Muzzle That Guard Dog

There’s been much hyperbole in the news of late regarding dangerous dogs, much of it suggesting that somehow chipping dogs will magically stop the dangerous ones from biting people –  and of course, chipping your Labrador will have no effect on the scrote who keeps a pitbull and ignores the legislation. And we can be sure which of you will be the one whose pooch is checked by the authorities, can’t we? However, if you hope that your mutt will still be able to deal with intruders think again.

Courts will have the power to jail dog owners for two years or impose a £5,000 fine if animals cause injuries while “dangerously out of control” in their own homes, under the plans.

And by that, they mean:

However, government officials admitted that burglary victims were not “immune” from prosecution if they allow their “dangerously out of control” pets to savage intruders.

Biting the postman’s leg is, I agree, dangerously out of control. Doing the same to an intruder intent on doing you harm or depriving you of your property, is I feel perfectly reasonable force. Besides, as is pointed out in the piece, a dog is not expected to understand the nuances of “reasonable force”. As far as it is concerned, the family home is being violated and it is merely following its instincts to defend it.

There was a time when people kept dogs for that very purpose. No longer so it seems, in our topsy-turvey world where the burglar is proffered the protection of the law and Rover is destroyed for doing his duty.

31 comments for “Muzzle That Guard Dog

  1. wiggiatlarge
    April 24, 2012 at 4:43 pm

    This act will not make one iota of difference in the area its intended to and your article is 100% correct.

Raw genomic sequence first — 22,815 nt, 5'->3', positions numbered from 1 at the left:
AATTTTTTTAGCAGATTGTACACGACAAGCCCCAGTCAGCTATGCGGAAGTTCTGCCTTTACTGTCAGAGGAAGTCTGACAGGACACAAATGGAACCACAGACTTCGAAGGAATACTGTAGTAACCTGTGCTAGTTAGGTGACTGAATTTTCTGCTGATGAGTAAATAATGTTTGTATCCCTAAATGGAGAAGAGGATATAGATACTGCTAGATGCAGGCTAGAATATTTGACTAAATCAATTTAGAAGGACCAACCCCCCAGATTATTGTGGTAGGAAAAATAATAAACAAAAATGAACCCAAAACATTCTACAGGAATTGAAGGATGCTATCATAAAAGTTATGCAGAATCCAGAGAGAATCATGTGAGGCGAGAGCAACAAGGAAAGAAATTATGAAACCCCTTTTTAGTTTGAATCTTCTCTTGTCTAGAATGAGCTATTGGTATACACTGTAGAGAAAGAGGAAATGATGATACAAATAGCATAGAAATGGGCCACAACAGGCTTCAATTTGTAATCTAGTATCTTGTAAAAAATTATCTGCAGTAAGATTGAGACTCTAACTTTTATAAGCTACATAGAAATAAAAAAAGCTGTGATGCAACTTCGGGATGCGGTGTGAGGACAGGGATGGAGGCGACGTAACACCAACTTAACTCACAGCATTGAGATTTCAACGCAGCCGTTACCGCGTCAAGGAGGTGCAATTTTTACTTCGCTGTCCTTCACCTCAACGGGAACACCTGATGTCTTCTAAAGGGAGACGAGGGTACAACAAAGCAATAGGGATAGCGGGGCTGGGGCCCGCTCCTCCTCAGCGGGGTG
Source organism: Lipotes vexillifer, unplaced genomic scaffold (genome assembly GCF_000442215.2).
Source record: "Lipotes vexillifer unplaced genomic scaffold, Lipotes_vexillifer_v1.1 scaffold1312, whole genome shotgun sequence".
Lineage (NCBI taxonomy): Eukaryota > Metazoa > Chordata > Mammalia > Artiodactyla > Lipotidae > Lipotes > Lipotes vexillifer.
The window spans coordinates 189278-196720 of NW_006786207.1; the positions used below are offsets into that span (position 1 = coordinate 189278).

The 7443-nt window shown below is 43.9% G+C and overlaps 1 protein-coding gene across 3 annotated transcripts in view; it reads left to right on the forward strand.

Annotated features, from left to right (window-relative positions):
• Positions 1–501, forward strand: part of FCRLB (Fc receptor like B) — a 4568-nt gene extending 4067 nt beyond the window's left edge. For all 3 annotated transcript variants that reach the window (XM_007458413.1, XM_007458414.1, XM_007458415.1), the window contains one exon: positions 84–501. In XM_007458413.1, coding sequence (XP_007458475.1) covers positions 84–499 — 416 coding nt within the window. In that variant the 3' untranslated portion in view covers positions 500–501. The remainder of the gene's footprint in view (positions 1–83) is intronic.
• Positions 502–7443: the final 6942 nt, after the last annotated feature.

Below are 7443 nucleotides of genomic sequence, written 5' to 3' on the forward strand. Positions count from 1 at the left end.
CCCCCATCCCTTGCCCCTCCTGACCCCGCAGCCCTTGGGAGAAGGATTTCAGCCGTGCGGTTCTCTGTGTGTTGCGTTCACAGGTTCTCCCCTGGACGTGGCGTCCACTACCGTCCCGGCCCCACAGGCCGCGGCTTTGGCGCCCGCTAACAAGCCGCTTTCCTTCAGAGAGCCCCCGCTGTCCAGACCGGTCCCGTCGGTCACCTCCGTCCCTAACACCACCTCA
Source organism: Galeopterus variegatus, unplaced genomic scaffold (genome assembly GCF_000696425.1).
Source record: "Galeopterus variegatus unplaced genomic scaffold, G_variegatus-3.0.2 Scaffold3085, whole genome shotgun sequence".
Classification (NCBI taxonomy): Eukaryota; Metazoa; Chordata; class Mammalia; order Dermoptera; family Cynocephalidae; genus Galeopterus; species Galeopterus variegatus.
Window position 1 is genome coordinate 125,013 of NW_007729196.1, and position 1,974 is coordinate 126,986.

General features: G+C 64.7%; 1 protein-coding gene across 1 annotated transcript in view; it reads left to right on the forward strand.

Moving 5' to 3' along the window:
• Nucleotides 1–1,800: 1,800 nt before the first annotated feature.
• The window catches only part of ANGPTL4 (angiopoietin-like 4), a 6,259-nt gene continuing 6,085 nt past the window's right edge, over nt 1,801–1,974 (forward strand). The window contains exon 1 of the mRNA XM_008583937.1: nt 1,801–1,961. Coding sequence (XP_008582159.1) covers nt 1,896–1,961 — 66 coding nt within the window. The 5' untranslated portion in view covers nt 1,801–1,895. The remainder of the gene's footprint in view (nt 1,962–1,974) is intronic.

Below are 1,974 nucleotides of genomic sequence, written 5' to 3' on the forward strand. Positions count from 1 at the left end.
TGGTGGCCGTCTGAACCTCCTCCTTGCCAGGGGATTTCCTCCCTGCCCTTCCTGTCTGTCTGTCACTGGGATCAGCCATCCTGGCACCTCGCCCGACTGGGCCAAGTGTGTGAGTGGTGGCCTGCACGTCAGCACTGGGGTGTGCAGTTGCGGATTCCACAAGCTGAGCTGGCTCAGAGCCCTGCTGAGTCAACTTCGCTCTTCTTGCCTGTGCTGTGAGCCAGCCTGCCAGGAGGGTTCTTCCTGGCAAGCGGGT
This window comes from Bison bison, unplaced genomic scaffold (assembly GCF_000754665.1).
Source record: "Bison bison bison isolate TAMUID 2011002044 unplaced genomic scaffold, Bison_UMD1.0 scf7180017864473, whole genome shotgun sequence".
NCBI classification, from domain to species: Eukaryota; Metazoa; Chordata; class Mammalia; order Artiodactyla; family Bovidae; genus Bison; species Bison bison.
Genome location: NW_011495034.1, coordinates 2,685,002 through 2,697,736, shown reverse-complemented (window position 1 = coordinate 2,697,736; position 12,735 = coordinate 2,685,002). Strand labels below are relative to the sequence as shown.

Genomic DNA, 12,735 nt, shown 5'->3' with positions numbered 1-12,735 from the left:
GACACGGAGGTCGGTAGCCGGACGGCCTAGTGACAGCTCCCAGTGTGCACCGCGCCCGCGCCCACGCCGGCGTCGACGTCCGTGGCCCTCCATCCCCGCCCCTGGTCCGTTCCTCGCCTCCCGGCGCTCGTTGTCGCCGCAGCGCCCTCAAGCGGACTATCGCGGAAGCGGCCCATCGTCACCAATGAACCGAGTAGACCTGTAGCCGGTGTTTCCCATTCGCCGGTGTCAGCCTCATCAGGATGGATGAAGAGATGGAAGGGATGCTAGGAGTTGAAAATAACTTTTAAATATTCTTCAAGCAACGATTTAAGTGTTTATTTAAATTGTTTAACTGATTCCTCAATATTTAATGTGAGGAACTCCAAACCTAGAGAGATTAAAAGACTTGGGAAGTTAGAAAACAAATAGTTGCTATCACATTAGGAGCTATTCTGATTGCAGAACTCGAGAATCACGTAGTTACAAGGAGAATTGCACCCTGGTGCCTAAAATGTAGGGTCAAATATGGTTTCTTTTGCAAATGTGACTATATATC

2. Tattyfalarr
    April 24, 2012 at 4:52 pm

    I’m of a generation that was punished and will accept the consequences of my actions. So do what you must but step over my doorstep intent on doing me and mine harm and I’ll go down fighting with every last breath in my body.

    Can’t speak for my dogs (idiot boxers) but can take a wild guess they’d probably do the same.

    If TPTB and the criminals they protect can threaten to do their worst then so can I. We’ll see who wins.

  3. David A. Evans
    April 24, 2012 at 5:00 pm

    Any damage done to an intruder is, in my view, the responsibility of said intruder.

    DaveE.

    • April 24, 2012 at 5:28 pm

      Indeed.

      • Tattyfalarr
        April 25, 2012 at 12:57 am

        David Cameron said not so very long ago that burglars leave their Human Rights at the door.

        The government recently got the blame for people panic buying petrol and some braindead bint setting fire to herself in her own kitchen.

        Therefore it’s HIS fault if me and my dogs shred an intruder in our home. We can all play stupid when we need to.

  4. DerekP
    April 24, 2012 at 5:15 pm

    “…government officials admitted that burglary victims were not “immune” from prosecution if they allow their “dangerously out of control” pets to savage intruders…”

    Exactly how is the homeowner to know if the intruder is a burglar, or someone with far nastier intentions?